2. Asymmetric Inflationary Debate: AID occurs when one side is defending an institution (religion, evolution) while the other side is attacking it. As defending an institution is usually tougher volumetrically rather than attacking it, an asymmetric burden can be placed on the debater defending the institution. The attacker can list arguments from multiple fields and demand that the defender provide answer to all of them. This kind of strategy is clearly abusive. What we need to know is that this kind of strategy is also widely acknowledged to be abusive. There are essentially two ways to counter it.

  1. Rule Blocks: Depending on topic, this kind of attack can be anticipated. A very valid rule block is to ask the opponent to limit herself to one or two strongest arguments.
  2. Counter: In case this kind of attack was not anticipated, the defender can simply point out the unequal burden. Address one or two of the points and ask the opponent to highlight one or two most important points in the next round so that they can counter it.

In a debate, the judges are human beings. They are not computers which will award the debate to attacker just based on few points which were not addressed, even when the attack is clearly abusive. So if a debater is caught in a situation where she is not able to address all points because of unsymmetrical burden, she should simply highlight it. The attacker will be forced to reduce the points. In case the attacker refuses to pay heed, not only she is liable to lose the debate, but will definitely lose the conduct points as well.

== Conclusion ==

While it is possible that an enterprising debater may try to take advantage of inflationary argument, a diligent opponent can feasibly counter it. It does not give a very big advantage to either side, though it does add one more dimension to the debate, making it even more fun!

I have successfully presented how the defendant might counter an inflationary attack as outlined by my esteemed opponent. However it is possible that there is a deeper philosophical problem we need to think about. Is it possible for any human to ever phrase an argument, which can never be answered by another? Edgar Allan Poe pondered on a similar problem:

"It may well be doubted whether human ingenuity can construct an enigma... which human ingenuity may not, by proper application, resolve."

I look forward to further enigmatic arguments from Sieben!

== Reference ==


Debate Round No. 2


== Con Case ==

Introduction and Definitions:

Con sets up 3 ways he can win

1. He can't win if he shows that inflationary arguments don't give undue advantage to either side. This is because even if debate is still fair, argumentation can be broken. For example if we both just spam arguments at each other and drop them like wildfire, it might be fair but the debate will fail to depend on argument quality.

Starcraft is still broken even if we can both spam zergling mass.

2. Sure.

3. Sure. As long as the counter itself does not break debate.


His SID and AID are just fine with me. I have an irrelevant disagreement with his AID analysis because I think both Pro and Con are equally susceptible to AID. It doesn't matter who has the BOP because argument complexity depends on ideas themselves, not their proofs.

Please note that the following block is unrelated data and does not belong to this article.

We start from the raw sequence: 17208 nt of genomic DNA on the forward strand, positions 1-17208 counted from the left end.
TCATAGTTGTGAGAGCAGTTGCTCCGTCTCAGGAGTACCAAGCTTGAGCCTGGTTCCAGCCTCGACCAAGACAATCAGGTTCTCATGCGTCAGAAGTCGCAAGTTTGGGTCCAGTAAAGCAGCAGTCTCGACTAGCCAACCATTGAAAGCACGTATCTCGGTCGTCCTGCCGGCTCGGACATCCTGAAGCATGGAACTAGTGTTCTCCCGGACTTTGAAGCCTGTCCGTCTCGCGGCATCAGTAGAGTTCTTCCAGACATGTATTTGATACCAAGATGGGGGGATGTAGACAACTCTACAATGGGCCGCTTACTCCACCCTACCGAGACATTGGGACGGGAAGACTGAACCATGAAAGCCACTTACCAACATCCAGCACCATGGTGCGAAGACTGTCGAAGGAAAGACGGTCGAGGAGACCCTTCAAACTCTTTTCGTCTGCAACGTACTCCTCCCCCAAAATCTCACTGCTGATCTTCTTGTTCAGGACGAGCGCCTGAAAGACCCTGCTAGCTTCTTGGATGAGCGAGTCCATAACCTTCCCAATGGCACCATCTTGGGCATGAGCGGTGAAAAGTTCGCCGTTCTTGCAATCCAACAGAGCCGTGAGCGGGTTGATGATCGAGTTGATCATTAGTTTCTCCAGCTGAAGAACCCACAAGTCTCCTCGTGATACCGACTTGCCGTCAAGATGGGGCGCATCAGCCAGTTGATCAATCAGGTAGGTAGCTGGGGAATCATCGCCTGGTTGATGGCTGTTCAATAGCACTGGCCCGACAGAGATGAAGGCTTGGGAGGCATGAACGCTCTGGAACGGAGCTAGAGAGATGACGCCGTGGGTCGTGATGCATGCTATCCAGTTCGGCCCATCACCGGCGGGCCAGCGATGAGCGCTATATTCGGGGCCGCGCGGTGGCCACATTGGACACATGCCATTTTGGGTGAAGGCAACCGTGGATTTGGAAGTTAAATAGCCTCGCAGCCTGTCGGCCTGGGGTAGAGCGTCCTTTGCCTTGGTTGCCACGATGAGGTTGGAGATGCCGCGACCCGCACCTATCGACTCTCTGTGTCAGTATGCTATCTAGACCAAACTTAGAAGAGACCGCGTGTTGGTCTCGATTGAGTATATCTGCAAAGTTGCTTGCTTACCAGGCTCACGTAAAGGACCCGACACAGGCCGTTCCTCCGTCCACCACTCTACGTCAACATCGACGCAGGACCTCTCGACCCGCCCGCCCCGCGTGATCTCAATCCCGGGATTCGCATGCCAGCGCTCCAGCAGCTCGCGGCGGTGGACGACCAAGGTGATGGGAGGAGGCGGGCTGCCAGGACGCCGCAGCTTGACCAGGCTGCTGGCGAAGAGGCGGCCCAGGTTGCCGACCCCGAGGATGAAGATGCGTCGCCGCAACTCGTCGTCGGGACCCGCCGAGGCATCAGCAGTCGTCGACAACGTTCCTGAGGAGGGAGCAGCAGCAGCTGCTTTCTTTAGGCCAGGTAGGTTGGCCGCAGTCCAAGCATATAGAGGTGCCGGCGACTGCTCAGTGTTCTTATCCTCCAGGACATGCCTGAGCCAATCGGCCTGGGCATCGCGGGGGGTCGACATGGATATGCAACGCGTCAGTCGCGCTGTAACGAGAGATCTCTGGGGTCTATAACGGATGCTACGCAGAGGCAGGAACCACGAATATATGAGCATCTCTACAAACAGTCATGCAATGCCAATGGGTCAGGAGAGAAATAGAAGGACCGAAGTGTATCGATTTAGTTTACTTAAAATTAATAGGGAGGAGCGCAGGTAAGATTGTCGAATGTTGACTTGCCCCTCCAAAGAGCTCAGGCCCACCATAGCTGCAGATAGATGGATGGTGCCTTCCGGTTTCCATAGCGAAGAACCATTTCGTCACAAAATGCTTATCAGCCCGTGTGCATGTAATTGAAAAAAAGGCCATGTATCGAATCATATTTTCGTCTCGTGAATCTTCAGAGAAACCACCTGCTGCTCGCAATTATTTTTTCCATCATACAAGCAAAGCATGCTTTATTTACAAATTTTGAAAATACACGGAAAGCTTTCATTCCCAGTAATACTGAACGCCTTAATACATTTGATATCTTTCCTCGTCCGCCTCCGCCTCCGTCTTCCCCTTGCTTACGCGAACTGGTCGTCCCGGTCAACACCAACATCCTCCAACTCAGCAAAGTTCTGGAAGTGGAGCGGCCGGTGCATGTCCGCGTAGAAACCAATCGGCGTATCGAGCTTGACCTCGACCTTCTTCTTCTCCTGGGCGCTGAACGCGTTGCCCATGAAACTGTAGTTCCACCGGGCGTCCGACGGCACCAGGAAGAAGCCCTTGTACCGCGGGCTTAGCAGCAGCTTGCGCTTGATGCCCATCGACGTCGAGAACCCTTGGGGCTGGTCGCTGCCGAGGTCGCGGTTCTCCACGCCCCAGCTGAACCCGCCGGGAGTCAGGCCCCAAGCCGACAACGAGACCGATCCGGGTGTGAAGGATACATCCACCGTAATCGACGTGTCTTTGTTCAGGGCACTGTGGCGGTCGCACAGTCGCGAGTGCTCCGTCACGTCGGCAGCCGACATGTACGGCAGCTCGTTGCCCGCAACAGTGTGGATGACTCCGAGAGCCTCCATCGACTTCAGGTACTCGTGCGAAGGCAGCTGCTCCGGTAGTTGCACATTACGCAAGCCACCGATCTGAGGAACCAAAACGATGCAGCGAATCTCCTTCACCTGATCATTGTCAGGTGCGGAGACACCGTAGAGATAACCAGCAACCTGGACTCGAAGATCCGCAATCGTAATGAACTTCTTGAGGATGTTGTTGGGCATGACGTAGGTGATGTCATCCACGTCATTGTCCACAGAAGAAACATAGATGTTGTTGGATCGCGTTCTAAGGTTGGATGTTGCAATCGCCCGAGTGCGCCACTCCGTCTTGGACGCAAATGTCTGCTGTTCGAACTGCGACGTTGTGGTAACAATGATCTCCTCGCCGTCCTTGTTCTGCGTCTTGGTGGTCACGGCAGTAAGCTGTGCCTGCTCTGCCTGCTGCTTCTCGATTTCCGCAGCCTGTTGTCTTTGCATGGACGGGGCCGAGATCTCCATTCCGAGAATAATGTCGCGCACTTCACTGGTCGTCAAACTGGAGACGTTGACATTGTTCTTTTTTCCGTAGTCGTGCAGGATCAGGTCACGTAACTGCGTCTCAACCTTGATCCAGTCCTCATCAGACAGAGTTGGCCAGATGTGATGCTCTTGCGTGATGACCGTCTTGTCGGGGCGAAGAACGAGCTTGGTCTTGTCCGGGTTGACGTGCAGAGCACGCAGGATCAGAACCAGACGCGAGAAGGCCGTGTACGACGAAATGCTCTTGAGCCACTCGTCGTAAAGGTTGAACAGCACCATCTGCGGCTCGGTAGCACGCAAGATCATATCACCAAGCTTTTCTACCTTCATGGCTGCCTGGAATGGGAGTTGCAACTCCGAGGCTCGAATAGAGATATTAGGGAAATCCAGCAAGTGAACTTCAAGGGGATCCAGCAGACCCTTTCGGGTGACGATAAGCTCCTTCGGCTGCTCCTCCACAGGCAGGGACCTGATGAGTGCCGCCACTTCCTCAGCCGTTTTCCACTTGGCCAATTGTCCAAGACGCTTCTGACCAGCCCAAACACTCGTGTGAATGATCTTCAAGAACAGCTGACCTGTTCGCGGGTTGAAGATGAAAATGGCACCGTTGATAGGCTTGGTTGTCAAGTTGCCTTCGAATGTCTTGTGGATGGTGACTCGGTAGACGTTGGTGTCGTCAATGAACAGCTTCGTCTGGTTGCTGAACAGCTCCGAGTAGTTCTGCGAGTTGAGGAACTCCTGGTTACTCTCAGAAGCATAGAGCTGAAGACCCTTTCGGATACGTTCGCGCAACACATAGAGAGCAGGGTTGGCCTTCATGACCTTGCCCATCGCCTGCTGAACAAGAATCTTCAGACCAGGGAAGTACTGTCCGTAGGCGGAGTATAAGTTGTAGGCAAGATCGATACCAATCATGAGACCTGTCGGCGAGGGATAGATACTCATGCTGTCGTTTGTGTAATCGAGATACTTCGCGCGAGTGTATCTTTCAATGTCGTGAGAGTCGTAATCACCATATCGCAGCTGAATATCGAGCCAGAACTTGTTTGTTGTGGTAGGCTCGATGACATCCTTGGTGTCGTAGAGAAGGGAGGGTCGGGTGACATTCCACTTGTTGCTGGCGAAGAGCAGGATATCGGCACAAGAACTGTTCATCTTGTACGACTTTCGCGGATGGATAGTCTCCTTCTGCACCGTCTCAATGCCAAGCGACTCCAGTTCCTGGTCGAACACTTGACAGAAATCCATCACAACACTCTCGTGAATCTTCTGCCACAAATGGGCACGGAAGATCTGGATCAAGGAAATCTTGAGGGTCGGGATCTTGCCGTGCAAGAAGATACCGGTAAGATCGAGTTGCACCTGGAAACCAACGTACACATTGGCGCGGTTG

== Rebuttals ==

A) Linguistic Asymmetry

Con gives 3 example rebuttals that actually take up less space than "the sky is red". He uses indefinite articles to make them shorter. The context here is very obvious because he's copy-pasted what he's responding. In a real debate, lack of context would mean the indefinite article "it" becomes meaningless, and his response would fail. If he C&P's the response then his character burden becomes way larger.

Even if you don't buy my counter-examples, the theory of linguistic asymmetry still stands.

Con thinks it would be very difficult in practice to exploit linguistic asymmetry. By itself, my examples seem trivial because a string of 10 blank assertions like "the sky is red" could maybe waste only 50 of my opponent's characters. But that might be enough in debates that are already pressed up against character limits.

For example, in this debate CiRrk is dropping arguments, and using abbreviations like "XA" "AC" "NC" "DA" because he has so little space due to non-linguistic burdens. Clearly +/-50 characters makes a difference to him.

B) Logos Asymmetry

1) SID

Con thinks that even if both debaters have to drop arguments, they will only focus on the most important ones. This assumes that the resolution can be adequately debated using only a few core arguments. This depends heavily on the resolution. Some resolutions will be outright broken by this phenomenon, and those that aren't still restrict the arguments available to debaters, thus frustrating otherwise valid approaches.

Additionally, dropped arguments usually count as concessions, so the first drop just gets extended and the dropper or person with BOP auto-loses.

Con points out that Volumetric limits have a good utilitarian value because no one wants to read an endless debate. I agree. But my burden is to prove that debate is a broken form of argumentation. It doesn't matter if balanced forms of argumentation are cumbersome to read.

2) AID

Con thinks that AID would actually break debate. He gives us two options:

1. Rule Blocks:

i) Failure to Anticipate